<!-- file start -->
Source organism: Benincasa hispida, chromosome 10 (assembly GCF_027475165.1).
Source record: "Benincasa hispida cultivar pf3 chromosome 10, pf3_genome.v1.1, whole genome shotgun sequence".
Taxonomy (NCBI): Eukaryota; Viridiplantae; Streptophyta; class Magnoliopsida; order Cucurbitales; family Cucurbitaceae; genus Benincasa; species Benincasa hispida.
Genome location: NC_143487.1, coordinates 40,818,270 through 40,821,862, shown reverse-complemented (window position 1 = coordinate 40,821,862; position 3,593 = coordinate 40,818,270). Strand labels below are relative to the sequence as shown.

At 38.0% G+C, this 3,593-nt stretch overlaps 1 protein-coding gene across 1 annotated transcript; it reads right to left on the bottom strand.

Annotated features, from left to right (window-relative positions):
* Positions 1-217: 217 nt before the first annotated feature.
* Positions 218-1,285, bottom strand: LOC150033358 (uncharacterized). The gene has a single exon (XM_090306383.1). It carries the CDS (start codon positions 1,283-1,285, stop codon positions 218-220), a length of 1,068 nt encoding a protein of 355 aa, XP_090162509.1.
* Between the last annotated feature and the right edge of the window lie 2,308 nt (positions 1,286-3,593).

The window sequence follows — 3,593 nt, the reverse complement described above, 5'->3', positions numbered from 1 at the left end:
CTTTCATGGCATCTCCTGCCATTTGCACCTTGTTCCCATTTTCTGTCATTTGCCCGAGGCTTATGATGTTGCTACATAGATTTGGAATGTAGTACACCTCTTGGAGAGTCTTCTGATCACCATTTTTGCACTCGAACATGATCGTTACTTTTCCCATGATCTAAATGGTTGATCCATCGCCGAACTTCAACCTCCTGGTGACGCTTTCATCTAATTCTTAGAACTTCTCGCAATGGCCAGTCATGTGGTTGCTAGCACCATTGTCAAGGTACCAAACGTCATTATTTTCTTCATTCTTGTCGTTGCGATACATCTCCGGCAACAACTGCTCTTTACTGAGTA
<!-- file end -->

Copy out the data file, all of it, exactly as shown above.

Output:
Source organism: Benincasa hispida, chromosome 10 (assembly GCF_027475165.1).
Source record: "Benincasa hispida cultivar pf3 chromosome 10, pf3_genome.v1.1, whole genome shotgun sequence".
Taxonomy (NCBI): Eukaryota; Viridiplantae; Streptophyta; class Magnoliopsida; order Cucurbitales; family Cucurbitaceae; genus Benincasa; species Benincasa hispida.
Genome location: NC_143487.1, coordinates 40,818,270 through 40,821,862, shown reverse-complemented (window position 1 = coordinate 40,821,862; position 3,593 = coordinate 40,818,270). Strand labels below are relative to the sequence as shown.

At 38.0% G+C, this 3,593-nt stretch overlaps 1 protein-coding gene across 1 annotated transcript; it reads right to left on the bottom strand.

Annotated features, from left to right (window-relative positions):
* Positions 1-217: 217 nt before the first annotated feature.
* Positions 218-1,285, bottom strand: LOC150033358 (uncharacterized). The gene has a single exon (XM_090306383.1). It carries the CDS (start codon positions 1,283-1,285, stop codon positions 218-220), a length of 1,068 nt encoding a protein of 355 aa, XP_090162509.1.
* Between the last annotated feature and the right edge of the window lie 2,308 nt (positions 1,286-3,593).

The window sequence follows — 3,593 nt, the reverse complement described above, 5'->3', positions numbered from 1 at the left end:
CTTTCATGGCATCTCCTGCCATTTGCACCTTGTTCCCATTTTCTGTCATTTGCCCGAGGCTTATGATGTTGCTACATAGATTTGGAATGTAGTACACCTCTTGGAGAGTCTTCTGATCACCATTTTTGCACTCGAACATGATCGTTACTTTTCCCATGATCTAAATGGTTGATCCATCGCCGAACTTCAACCTCCTGGTGACGCTTTCATCTAATTCTTAGAACTTCTCGCAATGGCCAGTCATGTGGTTGCTAGCACCATTGTCAAGGTACCAAACGTCATTATTTTCTTCATTCTTGTCGTTGCGATACATCTCCGGCAACAACTGCTCTTTACTGAGTA